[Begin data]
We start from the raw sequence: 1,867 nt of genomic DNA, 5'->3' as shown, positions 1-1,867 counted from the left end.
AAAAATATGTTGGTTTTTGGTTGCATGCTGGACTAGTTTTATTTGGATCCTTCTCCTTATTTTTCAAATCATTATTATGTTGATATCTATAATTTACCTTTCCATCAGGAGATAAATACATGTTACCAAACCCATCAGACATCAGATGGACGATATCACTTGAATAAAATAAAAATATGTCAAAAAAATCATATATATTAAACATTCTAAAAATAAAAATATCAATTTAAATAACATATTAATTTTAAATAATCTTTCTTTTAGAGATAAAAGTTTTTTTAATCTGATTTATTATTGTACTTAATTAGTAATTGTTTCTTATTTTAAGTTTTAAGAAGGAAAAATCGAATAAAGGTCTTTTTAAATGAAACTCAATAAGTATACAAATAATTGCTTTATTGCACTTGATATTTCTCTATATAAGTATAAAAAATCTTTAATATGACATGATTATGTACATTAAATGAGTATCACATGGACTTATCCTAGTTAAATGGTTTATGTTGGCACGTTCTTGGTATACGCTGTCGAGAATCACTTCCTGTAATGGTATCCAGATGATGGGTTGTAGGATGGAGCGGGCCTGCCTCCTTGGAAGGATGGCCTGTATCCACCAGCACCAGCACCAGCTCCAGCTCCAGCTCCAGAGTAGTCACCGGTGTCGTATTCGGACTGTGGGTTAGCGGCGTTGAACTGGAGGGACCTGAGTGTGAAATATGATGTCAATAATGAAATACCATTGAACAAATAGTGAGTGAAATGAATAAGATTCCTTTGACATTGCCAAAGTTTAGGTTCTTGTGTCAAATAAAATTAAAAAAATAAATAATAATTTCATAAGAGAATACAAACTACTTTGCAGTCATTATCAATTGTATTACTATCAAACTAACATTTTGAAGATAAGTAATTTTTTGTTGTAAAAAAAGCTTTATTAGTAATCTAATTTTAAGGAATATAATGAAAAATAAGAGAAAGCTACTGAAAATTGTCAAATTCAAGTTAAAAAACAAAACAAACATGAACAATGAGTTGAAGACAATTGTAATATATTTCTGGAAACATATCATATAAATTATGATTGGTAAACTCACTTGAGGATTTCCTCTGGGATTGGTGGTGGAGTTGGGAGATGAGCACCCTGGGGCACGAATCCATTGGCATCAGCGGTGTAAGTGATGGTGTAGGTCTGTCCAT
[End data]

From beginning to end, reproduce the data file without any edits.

We start from the raw sequence: 1,867 nt of genomic DNA, 5'->3' as shown, positions 1-1,867 counted from the left end.
AAAAATATGTTGGTTTTTGGTTGCATGCTGGACTAGTTTTATTTGGATCCTTCTCCTTATTTTTCAAATCATTATTATGTTGATATCTATAATTTACCTTTCCATCAGGAGATAAATACATGTTACCAAACCCATCAGACATCAGATGGACGATATCACTTGAATAAAATAAAAATATGTCAAAAAAATCATATATATTAAACATTCTAAAAATAAAAATATCAATTTAAATAACATATTAATTTTAAATAATCTTTCTTTTAGAGATAAAAGTTTTTTTAATCTGATTTATTATTGTACTTAATTAGTAATTGTTTCTTATTTTAAGTTTTAAGAAGGAAAAATCGAATAAAGGTCTTTTTAAATGAAACTCAATAAGTATACAAATAATTGCTTTATTGCACTTGATATTTCTCTATATAAGTATAAAAAATCTTTAATATGACATGATTATGTACATTAAATGAGTATCACATGGACTTATCCTAGTTAAATGGTTTATGTTGGCACGTTCTTGGTATACGCTGTCGAGAATCACTTCCTGTAATGGTATCCAGATGATGGGTTGTAGGATGGAGCGGGCCTGCCTCCTTGGAAGGATGGCCTGTATCCACCAGCACCAGCACCAGCTCCAGCTCCAGCTCCAGAGTAGTCACCGGTGTCGTATTCGGACTGTGGGTTAGCGGCGTTGAACTGGAGGGACCTGAGTGTGAAATATGATGTCAATAATGAAATACCATTGAACAAATAGTGAGTGAAATGAATAAGATTCCTTTGACATTGCCAAAGTTTAGGTTCTTGTGTCAAATAAAATTAAAAAAATAAATAATAATTTCATAAGAGAATACAAACTACTTTGCAGTCATTATCAATTGTATTACTATCAAACTAACATTTTGAAGATAAGTAATTTTTTGTTGTAAAAAAAGCTTTATTAGTAATCTAATTTTAAGGAATATAATGAAAAATAAGAGAAAGCTACTGAAAATTGTCAAATTCAAGTTAAAAAACAAAACAAACATGAACAATGAGTTGAAGACAATTGTAATATATTTCTGGAAACATATCATATAAATTATGATTGGTAAACTCACTTGAGGATTTCCTCTGGGATTGGTGGTGGAGTTGGGAGATGAGCACCCTGGGGCACGAATCCATTGGCATCAGCGGTGTAAGTGATGGTGTAGGTCTGTCCAT